Another public hearing is scheduled for today on the proposed Wisconsin state budget for the next two years. The Legislature's Joint Finance Committee will hear a full day of testimony at the Kalahari Resort near Wisconsin Dells. It's the third of four official hearings on the $68-billion package. At the first two proceedings, lawmakers got an earful about Governor Scott Walker's plans to expand private school vouchers while freezing state aid for public schools - and his decision to reject federal money to expand Medicaid. Senate Minority Leader Chris Larson (D-Milwaukee) calls the budget quote, "extreme and damaging to our middle-class neighbors." And his fellow Democrats have started to hold 10 additional hearings to give their input. The first Democratic hearing took place Monday in La Crosse. The others will take place between next Monday and April 29th in Racine, Milwaukee, Wausau, Viroqua, Madison, Wisconsin Rapids, Appleton, Barron, and Eau Claire. The final Finance Committee hearing is set for a week from tomorrow in Baldwin.
Governor Scott Walker will soon decide whether to let the American Transmission Company build new power lines outside of Wisconsin. The State Senate voted 31-1 yesterday in favor of the measure, after the Assembly okayed it on a voice vote. The Senate's only opponent, Middleton Democrat Jon Erpenbach, said it would not be a good deal for Wisconsin utility customers. Walker's office says the governor will review the bill before deciding whether to approve it. The state's largest utilities own ATC. The Legislature created the firm 10 years ago to come up with a big picture for meeting the state's future electric transmission needs. At a recent hearing, one of the company's vice presidents said ATC has come of age over the last decade, expanding its employment from 50 people to over 600. And by allowing out-of-state investments, the firm said it could add even more jobs. ATC is planning to be part of a joint venture to take over the ownership of a line that links the electrical grids in northern and southern California. That same group is also considering a new 850-mile transmission line across four western states.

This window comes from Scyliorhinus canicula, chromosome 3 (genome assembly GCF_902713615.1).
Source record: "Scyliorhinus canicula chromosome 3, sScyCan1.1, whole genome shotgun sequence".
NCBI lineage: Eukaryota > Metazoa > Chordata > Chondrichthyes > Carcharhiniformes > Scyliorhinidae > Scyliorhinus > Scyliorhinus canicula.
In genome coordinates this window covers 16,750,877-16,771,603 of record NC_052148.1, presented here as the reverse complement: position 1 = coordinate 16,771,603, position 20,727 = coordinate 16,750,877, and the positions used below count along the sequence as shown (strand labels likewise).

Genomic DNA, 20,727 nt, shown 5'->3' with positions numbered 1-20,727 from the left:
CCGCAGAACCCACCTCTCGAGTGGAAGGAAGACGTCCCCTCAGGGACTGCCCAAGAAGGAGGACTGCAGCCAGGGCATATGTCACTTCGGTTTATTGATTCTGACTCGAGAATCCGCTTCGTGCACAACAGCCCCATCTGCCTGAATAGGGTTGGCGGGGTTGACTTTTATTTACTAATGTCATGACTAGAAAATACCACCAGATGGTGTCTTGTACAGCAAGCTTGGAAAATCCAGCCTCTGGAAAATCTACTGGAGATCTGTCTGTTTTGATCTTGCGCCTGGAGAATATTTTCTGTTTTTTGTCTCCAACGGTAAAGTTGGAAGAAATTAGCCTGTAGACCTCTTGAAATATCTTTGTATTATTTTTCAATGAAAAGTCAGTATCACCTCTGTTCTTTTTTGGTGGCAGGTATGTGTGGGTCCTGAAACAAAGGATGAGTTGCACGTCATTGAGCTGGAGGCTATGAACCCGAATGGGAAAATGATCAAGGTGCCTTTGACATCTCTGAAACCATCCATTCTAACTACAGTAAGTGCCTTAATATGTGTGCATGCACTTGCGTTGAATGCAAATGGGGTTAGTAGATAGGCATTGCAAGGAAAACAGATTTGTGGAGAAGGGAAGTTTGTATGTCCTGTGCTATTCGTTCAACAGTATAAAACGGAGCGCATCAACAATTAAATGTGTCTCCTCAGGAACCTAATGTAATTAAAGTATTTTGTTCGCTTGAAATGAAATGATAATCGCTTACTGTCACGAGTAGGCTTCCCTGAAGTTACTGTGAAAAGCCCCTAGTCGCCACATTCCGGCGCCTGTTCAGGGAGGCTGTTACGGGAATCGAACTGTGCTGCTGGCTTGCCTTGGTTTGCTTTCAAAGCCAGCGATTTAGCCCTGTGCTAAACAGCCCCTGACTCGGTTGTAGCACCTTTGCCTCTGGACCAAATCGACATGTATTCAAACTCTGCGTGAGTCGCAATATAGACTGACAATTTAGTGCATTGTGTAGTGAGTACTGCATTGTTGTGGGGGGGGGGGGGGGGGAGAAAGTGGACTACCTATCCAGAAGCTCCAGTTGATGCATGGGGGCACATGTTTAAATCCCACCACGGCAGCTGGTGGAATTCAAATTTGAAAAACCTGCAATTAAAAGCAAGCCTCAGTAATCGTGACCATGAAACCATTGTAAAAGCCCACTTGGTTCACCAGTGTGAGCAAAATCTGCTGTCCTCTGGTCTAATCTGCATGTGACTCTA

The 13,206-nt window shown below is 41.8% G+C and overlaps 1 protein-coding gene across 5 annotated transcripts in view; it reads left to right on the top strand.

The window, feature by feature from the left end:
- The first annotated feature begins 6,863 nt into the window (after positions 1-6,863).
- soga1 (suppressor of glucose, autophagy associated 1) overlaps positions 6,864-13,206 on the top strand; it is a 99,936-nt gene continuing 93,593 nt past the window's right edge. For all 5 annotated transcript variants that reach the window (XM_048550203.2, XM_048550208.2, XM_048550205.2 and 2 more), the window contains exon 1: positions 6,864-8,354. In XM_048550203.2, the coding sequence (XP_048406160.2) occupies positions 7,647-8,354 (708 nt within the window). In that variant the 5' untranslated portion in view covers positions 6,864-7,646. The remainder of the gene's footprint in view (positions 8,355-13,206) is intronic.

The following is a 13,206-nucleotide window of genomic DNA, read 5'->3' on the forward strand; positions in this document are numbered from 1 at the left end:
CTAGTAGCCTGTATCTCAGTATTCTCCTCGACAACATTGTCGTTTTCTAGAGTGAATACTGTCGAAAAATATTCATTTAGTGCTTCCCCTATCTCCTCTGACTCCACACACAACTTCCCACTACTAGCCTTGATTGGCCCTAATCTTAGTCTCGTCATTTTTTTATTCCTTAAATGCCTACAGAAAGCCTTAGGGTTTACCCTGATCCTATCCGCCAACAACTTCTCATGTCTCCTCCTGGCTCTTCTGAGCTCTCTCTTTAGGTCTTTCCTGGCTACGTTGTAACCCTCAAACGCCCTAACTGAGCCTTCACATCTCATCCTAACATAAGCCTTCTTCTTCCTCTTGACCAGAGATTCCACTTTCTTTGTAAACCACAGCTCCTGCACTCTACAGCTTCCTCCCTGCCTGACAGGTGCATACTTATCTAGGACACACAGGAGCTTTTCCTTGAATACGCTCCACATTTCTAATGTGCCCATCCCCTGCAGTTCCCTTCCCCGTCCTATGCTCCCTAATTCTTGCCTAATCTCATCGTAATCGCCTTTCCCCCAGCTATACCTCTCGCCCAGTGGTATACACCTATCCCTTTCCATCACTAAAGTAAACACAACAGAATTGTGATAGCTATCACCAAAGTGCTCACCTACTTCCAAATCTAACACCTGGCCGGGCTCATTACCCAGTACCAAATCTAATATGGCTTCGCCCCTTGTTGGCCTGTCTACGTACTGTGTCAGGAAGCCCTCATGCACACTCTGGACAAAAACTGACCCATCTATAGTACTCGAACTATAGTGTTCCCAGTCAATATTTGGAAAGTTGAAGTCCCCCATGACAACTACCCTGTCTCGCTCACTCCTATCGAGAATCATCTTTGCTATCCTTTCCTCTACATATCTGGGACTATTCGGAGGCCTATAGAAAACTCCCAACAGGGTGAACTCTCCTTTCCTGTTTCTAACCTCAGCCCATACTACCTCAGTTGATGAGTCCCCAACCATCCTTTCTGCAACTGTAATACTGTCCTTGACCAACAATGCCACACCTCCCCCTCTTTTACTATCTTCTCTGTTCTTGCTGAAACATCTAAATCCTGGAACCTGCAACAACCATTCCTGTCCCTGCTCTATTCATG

The Wisconsin State Senate has voted to let entire groups of workers collect unemployment benefits if their hours get reduced. That way, companies would not have to lay off just a few of the employees. The state Assembly approved the same measure last month, so it now goes to Governor Scott Walker for his signature. All Democrats voted no when the bill passed 18-15 yesterday. They agreed with the concept, but they said the bill should have language that protects workers covered under union contracts. Otherwise, Stevens Point Democrat Julie Lassa said it would just create more uncertainty for businesses, and more stress when there doesn't need to be any. But Republicans said the written protections would be redundant, because union workers are already protected by law. The state could get federal money both to implement the change, and provide jobless benefits to those whose hours are cut. Senate Majority Leader Scott Fitzgerald says two dozen other states already have such a system - and he says it would help people keep their jobs and businesses keep skilled employees during hard times.